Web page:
Monday, August 17, 2009

getting out of jail

I'm leaving the clink. Well, at least, I'm leaving the particular DYS facility in which I currently work. You see, my husband and I have this house out in the western part of the state that we tried to sell this past year but were not able to. Stupid, stupid housing market!! To make a long story short, we're going back, for either a long time or a short time, to make some improvements to the property and to try to sell it again, soon, or maybe not soon.

It's kind of funny. I never thought getting out of jail would feel like such an undesirable situation. I really love the work I do here. I teach these kids because I think they need me. And, in a weird way, I think I need them. There's a feeling I get from teaching in the clink, a kind of personal and professional satisfaction that I have never gotten from any other kind of work I've done. I'll miss these kids.

Fortunately, I have a boss who is very understanding and very good to me, and she worked to find me a position doing pretty much the same job out west. I may find pastures just as green ahead of me. Or maybe I won't. The hubs is going to keep his working situation in Providence (he's an independent artist/designer), so I'm going to be a one-woman show for much of the time. It's gonna be hard. But, as my mom always reminds me: it's going to work out...because it has to.

So, this is probably my last post for the next two weeks or so. Look for new tales from the new clink in September. Let's all try to enjoy these waning dog days of summer.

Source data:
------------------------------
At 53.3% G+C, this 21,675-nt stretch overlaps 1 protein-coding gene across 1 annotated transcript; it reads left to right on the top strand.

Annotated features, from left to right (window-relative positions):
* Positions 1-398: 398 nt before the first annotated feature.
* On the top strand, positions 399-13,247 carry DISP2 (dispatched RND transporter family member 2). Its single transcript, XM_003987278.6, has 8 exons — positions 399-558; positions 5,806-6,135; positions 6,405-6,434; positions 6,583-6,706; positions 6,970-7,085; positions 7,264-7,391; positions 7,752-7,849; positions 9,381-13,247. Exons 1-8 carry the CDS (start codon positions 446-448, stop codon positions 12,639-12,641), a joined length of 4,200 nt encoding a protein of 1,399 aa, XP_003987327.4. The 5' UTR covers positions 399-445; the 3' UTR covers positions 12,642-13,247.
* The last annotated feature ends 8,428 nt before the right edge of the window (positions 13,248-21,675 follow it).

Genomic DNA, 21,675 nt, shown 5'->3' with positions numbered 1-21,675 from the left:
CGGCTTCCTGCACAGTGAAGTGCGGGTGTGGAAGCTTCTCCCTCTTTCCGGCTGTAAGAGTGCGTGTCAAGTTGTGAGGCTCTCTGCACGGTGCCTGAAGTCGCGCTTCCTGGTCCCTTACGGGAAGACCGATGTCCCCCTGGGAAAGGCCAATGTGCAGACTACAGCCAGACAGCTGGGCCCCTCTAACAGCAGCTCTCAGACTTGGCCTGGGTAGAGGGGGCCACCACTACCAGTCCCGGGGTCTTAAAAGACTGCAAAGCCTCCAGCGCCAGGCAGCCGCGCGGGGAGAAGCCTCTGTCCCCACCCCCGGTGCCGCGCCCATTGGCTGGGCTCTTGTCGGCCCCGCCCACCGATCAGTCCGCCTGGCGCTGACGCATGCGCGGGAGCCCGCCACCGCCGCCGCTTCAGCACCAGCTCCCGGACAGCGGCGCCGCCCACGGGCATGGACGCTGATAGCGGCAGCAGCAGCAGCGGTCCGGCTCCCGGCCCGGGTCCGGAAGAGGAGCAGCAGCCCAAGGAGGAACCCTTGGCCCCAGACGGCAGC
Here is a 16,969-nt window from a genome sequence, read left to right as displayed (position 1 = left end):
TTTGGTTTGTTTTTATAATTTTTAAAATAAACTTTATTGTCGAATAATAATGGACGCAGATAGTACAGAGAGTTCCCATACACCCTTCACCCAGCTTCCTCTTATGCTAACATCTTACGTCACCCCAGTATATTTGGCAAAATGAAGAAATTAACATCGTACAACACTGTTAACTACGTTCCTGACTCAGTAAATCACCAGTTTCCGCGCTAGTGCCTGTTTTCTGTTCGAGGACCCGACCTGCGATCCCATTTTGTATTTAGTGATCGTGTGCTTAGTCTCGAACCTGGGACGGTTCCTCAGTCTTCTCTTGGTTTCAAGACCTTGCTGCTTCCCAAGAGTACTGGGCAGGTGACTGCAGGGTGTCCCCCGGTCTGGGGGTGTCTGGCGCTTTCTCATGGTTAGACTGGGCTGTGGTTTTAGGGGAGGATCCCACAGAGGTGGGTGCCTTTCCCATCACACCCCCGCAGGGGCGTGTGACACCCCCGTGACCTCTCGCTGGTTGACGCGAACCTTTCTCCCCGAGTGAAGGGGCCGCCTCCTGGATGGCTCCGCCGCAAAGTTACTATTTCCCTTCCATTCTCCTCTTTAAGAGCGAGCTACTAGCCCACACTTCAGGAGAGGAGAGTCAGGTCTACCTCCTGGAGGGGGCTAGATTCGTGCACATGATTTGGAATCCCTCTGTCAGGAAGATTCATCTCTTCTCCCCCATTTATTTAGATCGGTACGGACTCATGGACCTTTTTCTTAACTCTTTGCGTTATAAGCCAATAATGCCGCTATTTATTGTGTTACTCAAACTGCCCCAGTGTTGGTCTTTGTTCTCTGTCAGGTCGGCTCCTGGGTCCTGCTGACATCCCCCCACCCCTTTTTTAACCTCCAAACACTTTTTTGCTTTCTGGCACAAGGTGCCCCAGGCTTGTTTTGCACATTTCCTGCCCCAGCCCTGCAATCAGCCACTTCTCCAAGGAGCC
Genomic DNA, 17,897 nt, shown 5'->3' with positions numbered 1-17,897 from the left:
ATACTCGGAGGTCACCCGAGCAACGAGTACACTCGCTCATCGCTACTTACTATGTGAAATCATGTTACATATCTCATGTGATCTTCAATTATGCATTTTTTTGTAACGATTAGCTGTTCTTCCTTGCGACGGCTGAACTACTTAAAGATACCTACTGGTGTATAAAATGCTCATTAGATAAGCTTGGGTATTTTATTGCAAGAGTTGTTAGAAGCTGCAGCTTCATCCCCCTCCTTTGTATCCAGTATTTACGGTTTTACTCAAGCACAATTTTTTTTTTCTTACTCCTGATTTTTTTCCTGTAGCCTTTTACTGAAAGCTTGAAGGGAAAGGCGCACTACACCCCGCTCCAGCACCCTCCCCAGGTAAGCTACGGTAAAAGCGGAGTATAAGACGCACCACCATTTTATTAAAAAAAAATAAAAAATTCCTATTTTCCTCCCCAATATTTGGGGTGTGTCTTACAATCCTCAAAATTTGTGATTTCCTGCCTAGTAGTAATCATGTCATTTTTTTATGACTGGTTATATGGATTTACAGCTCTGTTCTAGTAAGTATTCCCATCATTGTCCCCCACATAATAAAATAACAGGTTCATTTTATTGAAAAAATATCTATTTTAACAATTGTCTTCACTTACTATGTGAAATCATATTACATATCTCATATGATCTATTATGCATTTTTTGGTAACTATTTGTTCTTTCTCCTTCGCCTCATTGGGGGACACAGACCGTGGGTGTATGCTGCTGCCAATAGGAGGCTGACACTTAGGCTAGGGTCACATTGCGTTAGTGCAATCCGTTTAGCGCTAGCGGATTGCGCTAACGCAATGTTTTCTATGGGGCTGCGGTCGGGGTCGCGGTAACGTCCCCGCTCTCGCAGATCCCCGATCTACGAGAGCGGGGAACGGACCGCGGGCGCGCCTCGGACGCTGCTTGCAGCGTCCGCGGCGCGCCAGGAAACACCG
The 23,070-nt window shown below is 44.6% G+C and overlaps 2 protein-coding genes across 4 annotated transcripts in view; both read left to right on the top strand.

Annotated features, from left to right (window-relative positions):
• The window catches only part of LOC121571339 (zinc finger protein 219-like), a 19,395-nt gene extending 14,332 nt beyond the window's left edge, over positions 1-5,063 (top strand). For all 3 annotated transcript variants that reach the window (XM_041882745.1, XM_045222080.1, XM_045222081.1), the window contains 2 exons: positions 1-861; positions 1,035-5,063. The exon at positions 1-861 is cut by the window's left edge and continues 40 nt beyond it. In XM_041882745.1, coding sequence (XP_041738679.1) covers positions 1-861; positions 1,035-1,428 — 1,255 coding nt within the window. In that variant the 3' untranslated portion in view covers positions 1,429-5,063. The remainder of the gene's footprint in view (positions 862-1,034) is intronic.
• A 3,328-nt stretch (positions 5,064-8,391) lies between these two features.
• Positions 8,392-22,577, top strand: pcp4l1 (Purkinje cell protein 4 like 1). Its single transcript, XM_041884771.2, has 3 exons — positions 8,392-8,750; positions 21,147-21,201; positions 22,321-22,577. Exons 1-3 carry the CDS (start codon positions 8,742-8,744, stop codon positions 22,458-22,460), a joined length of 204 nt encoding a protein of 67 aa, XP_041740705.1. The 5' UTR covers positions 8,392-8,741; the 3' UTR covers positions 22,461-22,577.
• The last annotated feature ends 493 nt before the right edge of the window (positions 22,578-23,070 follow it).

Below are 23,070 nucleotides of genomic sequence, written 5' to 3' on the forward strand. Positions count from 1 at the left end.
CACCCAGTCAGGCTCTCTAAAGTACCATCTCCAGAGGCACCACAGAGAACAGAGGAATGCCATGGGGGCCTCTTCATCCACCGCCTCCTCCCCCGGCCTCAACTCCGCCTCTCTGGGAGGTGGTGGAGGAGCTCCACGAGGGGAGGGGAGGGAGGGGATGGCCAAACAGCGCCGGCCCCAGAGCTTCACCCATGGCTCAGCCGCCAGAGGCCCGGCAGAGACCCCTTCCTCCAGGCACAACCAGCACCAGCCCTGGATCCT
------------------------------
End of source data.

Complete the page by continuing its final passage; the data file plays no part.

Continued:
Thursday, August 13, 2009


If I were writing the supermarket tabloid version of my experiences in the clink--the kind where only the Most Shocking And Outrageous Headlines made it to print--here's what you'd see:

"Cell Phone And Charger Found In Resident Rec Room! No One's Admitting Anything!" (editor's note: remember, in jail they don't let you have cell phones...or chargers)

"Three Residents Infected With MRSA! Really Poor Hygiene Or Illicit Sexual Contact To Blame? Or Both?!?"

"Resident On Anti-Psychotic Medication Regularly Cheeks His Meds - And Gives It To Other Residents So They Can Get High!"

"Generous Parent Donates TV To Juvenile Detention Center - With Hidden Gun Inside?!?"

"Resident Steals Scissors From Classroom, Eludes Guards And Holds Case Worker Hostage!"

(related to previous scandalous headline) "Although Guards Were To Blame For Not Noticing Scissors In Resident's Sock, Guards Get Mild Reprimand While Teacher Whose Classroom They Were Taken From Gets Shit-Canned!!"

"Guard Engages In Sexual Activity With Resident On Third Shift While Others Either Sleep Or Look Away!"

It's a crazy, crazy approach to teaching in this place. It's a far cry from Waldorf education. Being a teacher in the clink requires a certain constant watchfulness that I never had to muster when I was teaching in public schools. There is much possibility for chaos, and even more chance for danger.

So why do I do it?